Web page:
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Ship of Fools by Katherine Anne Porter

Ship of Fools (1962)

by Katherine Anne Porter

Other authors: See the other authors section.

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English (14)  Spanish (1)  All languages (15)
Showing 1-5 of 14 (next | show all)
A novel that took her over twenty years to write, Ship of Fools is a large sprawling thing with many characters (you will be grateful for the passenger manifest at the begining) and a grand ambition to illustrate the world in the early 1930s in the form of a group of people on an ocean liner en route to Germany from Veracruz.

All of the people on board are guilty, with the possible exception of the mostly faceless, nameless people in steerage. But even they allow themselves to be herded from one destination to another, taking down the few who would thumb their noses at authority. In first class the passengers gravitate to groups or (in the case of a lone Jewish seller of Catholic furnishings) isolation, if sometimes unwillingly. They go along, they make the motions, they shrug off unpleasantness. The passengers in first class from the whimsical American artist Jenny to the unsavory racist Herr Rieber appear almost equally by the end of the voyage complicit in the shape the uncertain future is taking.

Jenny, the American divorcée Mrs. Treadwell (who I see as Porter herself), and the homely, unhappy Elsa are where most of my sympathies lay while reading, but the way narrative shifted it was possible to see them as others saw them, and most importantly, Porter gave them ample time for self-criticism and doubt. Even while they acknowledge what they're doing, they get in the way of their own happiness. Porter exactly describes those strong, temporary ties experienced by a group of people who must keep each other's company for a long period.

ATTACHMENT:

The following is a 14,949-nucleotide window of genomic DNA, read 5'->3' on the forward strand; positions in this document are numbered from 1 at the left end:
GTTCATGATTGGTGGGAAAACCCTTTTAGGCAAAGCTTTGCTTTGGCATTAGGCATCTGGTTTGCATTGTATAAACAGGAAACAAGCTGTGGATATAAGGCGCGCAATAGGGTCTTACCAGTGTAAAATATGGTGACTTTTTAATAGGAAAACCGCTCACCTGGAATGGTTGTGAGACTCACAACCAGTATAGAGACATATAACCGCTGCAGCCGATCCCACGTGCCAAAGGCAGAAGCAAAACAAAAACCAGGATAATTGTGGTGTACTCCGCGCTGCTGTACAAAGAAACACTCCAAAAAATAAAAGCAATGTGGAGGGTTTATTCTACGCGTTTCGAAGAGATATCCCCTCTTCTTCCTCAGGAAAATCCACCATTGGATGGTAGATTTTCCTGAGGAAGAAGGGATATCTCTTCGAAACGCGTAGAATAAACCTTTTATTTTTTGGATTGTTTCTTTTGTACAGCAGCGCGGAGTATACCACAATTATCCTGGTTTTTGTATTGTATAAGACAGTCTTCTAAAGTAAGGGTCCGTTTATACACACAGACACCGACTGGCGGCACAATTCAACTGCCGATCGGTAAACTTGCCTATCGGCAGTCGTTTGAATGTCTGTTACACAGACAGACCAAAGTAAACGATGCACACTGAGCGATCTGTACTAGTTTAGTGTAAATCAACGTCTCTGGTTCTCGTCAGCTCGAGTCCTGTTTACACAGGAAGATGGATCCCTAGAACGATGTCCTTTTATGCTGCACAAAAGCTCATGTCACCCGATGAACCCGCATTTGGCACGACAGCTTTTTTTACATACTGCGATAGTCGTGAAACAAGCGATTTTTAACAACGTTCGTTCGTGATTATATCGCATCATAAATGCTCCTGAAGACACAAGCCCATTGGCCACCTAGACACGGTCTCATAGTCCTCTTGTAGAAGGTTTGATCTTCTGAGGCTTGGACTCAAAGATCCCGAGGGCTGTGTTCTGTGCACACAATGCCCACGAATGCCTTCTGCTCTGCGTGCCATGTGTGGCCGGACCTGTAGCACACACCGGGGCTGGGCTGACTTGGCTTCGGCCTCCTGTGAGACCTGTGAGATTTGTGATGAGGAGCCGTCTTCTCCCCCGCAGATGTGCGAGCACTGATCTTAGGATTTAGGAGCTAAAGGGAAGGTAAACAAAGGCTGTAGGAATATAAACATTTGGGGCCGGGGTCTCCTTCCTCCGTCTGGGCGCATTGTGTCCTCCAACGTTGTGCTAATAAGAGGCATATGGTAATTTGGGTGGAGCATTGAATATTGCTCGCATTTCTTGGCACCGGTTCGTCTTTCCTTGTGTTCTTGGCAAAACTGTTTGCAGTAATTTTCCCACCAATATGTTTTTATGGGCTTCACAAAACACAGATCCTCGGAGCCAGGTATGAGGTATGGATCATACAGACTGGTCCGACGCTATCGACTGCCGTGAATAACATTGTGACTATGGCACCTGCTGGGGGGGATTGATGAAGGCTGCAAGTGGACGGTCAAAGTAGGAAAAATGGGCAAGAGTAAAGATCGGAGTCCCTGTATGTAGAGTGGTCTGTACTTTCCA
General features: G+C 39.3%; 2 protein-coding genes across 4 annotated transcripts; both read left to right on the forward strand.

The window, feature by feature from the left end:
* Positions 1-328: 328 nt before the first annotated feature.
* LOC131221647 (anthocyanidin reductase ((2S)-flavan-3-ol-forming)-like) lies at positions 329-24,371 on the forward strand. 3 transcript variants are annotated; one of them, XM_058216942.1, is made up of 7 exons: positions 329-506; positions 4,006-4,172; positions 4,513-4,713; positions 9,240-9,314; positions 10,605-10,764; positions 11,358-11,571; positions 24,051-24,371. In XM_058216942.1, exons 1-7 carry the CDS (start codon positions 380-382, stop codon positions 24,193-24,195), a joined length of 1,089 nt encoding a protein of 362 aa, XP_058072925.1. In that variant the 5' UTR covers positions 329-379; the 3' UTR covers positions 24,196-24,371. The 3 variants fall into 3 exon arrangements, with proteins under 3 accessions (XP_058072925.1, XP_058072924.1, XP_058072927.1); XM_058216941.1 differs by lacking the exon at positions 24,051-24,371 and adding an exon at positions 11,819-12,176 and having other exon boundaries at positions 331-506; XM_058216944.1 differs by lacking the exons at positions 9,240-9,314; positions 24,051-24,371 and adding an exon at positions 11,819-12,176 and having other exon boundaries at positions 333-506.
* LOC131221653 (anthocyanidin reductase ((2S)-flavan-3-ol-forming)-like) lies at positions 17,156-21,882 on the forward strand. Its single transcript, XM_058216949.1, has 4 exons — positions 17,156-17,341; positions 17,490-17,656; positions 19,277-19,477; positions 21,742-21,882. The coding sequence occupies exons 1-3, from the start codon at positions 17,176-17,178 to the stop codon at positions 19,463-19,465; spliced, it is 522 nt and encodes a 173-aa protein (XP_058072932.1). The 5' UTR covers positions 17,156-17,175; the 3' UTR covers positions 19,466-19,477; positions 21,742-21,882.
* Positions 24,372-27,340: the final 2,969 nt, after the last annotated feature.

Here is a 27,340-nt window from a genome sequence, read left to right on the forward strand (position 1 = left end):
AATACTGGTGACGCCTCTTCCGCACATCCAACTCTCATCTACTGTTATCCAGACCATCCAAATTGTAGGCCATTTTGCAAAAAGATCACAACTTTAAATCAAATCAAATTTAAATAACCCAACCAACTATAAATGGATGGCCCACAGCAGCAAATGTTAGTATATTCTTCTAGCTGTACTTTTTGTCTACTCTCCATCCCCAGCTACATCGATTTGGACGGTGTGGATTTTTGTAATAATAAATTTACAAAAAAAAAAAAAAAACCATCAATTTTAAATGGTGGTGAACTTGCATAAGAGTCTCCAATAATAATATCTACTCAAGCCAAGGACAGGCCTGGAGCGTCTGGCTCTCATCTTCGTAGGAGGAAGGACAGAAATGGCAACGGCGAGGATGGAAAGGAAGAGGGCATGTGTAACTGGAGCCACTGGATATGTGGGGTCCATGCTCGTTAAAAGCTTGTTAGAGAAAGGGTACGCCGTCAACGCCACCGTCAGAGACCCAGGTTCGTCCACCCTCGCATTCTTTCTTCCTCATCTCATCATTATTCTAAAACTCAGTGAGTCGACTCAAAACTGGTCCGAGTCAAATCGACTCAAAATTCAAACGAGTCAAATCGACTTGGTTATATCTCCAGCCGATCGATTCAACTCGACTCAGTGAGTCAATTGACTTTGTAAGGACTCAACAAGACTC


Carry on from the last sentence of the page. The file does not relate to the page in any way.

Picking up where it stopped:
Some characters, particularly the Spanish dance/prositution troupe, were given no leeway for positive action. The twins Ric and Rac are the best sociopathic children I've read since A High Wind in Jamaica. I don't think Ship of Fools is as universal an allegory as Porter was hoping for, but the book can be very funny and shocking, has a trove of well-drawn characters and scenes, and is certainly worth the attention it demands. ( )
  ManWithAnAgenda | Feb 18, 2019 |
A bunch of horrible people take a transatlantic voyage from Mexico to Germany, treat each other horribly, and end the voyage nearly as horrible as when they first arrived.

Okay, if you haven’t figured it out from my synopsis, I did not like this book. I suppose I understand why it is so revered. The details and the characterizations are excellent. There is a build to what I saw as the climax (the night of the big party) that is slow, deliberate, inevitable, and revealing. But I cannot care about any…any of these people. They are pathetic, mean, spiteful…they are not characters I care enough about to want to invest my time. (And I did invest my time; trust me.) Occasionally, I would start to become interested in a story thread, and then realize that interest was of the “train wreck” variety. And, upon the realization, I would again recognize that I just didn’t care.

Perhaps the most interesting portions of the book are those that speak of the rampant racism that was occurring in the times this book was set – 1931, between the wars. And, it being a German ship, you can imagine just how much hatred is spewed for anyone who falls outside the racially accepted norms. This reflects a little too painfully on the times we face today.

But, even those insights were no match for how much I detested being a part of these people’s lives.

(Mind you, that isn’t going to stop me from now watching the movie. It will be interesting to see how it all gets translated.) ( )